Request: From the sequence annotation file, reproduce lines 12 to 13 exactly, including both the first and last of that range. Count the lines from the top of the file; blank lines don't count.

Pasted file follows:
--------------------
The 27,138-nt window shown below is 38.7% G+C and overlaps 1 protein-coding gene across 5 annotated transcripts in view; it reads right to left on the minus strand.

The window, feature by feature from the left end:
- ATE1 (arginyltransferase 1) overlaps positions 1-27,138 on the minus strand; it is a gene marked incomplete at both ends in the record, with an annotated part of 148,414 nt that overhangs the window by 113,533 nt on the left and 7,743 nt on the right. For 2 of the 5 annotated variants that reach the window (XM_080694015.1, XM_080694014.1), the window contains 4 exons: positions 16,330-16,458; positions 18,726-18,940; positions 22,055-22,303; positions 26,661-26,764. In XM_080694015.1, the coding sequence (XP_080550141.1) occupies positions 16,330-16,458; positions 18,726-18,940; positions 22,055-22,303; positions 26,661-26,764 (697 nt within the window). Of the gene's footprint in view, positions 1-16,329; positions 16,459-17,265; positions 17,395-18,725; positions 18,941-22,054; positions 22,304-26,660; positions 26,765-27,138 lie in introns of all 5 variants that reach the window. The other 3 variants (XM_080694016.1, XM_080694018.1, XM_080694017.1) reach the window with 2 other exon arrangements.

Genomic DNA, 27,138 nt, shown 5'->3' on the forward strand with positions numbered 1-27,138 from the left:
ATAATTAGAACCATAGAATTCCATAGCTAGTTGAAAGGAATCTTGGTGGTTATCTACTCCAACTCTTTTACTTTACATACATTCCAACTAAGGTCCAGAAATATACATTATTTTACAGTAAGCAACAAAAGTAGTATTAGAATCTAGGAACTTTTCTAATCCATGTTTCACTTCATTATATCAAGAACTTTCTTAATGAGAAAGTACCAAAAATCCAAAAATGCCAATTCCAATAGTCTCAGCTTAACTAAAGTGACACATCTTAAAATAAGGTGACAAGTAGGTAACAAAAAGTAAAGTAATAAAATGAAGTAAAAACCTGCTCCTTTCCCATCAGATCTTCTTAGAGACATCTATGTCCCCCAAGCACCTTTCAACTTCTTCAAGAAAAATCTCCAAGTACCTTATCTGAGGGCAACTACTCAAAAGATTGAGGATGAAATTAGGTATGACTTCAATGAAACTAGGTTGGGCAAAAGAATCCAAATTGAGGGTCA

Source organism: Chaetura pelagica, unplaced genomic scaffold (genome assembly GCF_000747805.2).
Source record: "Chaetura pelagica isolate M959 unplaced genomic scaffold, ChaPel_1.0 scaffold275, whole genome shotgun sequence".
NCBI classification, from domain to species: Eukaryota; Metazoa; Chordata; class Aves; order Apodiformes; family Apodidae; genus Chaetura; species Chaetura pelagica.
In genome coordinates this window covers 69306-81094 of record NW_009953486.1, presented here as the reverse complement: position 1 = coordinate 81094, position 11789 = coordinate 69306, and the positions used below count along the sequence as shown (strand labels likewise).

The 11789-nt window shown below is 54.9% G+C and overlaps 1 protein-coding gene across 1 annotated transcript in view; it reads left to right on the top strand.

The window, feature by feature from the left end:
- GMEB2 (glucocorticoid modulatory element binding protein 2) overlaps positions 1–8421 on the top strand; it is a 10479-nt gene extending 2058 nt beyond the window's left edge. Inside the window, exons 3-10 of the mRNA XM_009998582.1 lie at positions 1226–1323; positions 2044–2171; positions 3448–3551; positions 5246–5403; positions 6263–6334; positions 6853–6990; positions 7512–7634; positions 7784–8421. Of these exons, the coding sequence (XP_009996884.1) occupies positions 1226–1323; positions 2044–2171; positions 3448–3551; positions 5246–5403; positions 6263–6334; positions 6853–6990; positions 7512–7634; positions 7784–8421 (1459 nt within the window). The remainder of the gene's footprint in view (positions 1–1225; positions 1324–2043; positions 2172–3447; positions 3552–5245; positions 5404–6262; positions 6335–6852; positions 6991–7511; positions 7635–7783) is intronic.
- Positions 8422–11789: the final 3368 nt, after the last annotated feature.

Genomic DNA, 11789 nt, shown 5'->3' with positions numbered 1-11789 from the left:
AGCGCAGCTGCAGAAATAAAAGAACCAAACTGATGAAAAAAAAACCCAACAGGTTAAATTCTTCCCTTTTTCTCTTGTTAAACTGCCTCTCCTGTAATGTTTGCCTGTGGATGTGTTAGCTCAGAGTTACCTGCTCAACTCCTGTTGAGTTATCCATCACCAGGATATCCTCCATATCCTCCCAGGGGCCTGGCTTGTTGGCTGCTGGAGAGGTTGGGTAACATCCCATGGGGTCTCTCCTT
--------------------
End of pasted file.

- GMEB2 (glucocorticoid modulatory element binding protein 2) overlaps positions 1–8421 on the top strand; it is a 10479-nt gene extending 2058 nt beyond the window's left edge. Inside the window, exons 3-10 of the mRNA XM_009998582.1 lie at positions 1226–1323; positions 2044–2171; positions 3448–3551; positions 5246–5403; positions 6263–6334; positions 6853–6990; positions 7512–7634; positions 7784–8421. Of these exons, the coding sequence (XP_009996884.1) occupies positions 1226–1323; positions 2044–2171; positions 3448–3551; positions 5246–5403; positions 6263–6334; positions 6853–6990; positions 7512–7634; positions 7784–8421 (1459 nt within the window). The remainder of the gene's footprint in view (positions 1–1225; positions 1324–2043; positions 2172–3447; positions 3552–5245; positions 5404–6262; positions 6335–6852; positions 6991–7511; positions 7635–7783) is intronic.
- Positions 8422–11789: the final 3368 nt, after the last annotated feature.